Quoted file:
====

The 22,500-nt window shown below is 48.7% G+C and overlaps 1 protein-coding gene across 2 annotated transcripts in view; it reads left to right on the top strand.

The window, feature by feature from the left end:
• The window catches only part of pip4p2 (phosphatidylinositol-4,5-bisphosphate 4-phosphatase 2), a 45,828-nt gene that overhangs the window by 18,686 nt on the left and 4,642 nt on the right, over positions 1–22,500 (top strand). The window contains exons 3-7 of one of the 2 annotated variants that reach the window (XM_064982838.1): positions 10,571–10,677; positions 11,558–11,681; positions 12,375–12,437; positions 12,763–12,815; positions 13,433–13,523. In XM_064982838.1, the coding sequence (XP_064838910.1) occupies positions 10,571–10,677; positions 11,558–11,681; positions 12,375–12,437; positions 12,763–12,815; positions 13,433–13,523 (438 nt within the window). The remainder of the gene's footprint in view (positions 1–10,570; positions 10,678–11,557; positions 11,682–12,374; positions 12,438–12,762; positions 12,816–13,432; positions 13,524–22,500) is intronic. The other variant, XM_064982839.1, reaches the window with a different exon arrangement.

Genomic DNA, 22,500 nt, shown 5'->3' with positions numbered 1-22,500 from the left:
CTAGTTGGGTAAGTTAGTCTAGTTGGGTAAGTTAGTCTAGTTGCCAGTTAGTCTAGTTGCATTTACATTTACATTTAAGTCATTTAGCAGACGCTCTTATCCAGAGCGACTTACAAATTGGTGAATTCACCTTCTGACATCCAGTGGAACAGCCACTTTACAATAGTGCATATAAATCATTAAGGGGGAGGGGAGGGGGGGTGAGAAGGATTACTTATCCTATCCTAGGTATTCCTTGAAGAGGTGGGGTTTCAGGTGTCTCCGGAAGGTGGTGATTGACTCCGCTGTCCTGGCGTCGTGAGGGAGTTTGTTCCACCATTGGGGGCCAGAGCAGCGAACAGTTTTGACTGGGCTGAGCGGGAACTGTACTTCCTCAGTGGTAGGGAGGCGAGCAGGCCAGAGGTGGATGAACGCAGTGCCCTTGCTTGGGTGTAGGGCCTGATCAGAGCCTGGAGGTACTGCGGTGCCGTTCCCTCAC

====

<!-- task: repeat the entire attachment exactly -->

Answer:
The 22,500-nt window shown below is 48.7% G+C and overlaps 1 protein-coding gene across 2 annotated transcripts in view; it reads left to right on the top strand.

The window, feature by feature from the left end:
• The window catches only part of pip4p2 (phosphatidylinositol-4,5-bisphosphate 4-phosphatase 2), a 45,828-nt gene that overhangs the window by 18,686 nt on the left and 4,642 nt on the right, over positions 1–22,500 (top strand). The window contains exons 3-7 of one of the 2 annotated variants that reach the window (XM_064982838.1): positions 10,571–10,677; positions 11,558–11,681; positions 12,375–12,437; positions 12,763–12,815; positions 13,433–13,523. In XM_064982838.1, the coding sequence (XP_064838910.1) occupies positions 10,571–10,677; positions 11,558–11,681; positions 12,375–12,437; positions 12,763–12,815; positions 13,433–13,523 (438 nt within the window). The remainder of the gene's footprint in view (positions 1–10,570; positions 10,678–11,557; positions 11,682–12,374; positions 12,438–12,762; positions 12,816–13,432; positions 13,524–22,500) is intronic. The other variant, XM_064982839.1, reaches the window with a different exon arrangement.

Genomic DNA, 22,500 nt, shown 5'->3' with positions numbered 1-22,500 from the left:
CTAGTTGGGTAAGTTAGTCTAGTTGGGTAAGTTAGTCTAGTTGCCAGTTAGTCTAGTTGCATTTACATTTACATTTAAGTCATTTAGCAGACGCTCTTATCCAGAGCGACTTACAAATTGGTGAATTCACCTTCTGACATCCAGTGGAACAGCCACTTTACAATAGTGCATATAAATCATTAAGGGGGAGGGGAGGGGGGGTGAGAAGGATTACTTATCCTATCCTAGGTATTCCTTGAAGAGGTGGGGTTTCAGGTGTCTCCGGAAGGTGGTGATTGACTCCGCTGTCCTGGCGTCGTGAGGGAGTTTGTTCCACCATTGGGGGCCAGAGCAGCGAACAGTTTTGACTGGGCTGAGCGGGAACTGTACTTCCTCAGTGGTAGGGAGGCGAGCAGGCCAGAGGTGGATGAACGCAGTGCCCTTGCTTGGGTGTAGGGCCTGATCAGAGCCTGGAGGTACTGCGGTGCCGTTCCCTCAC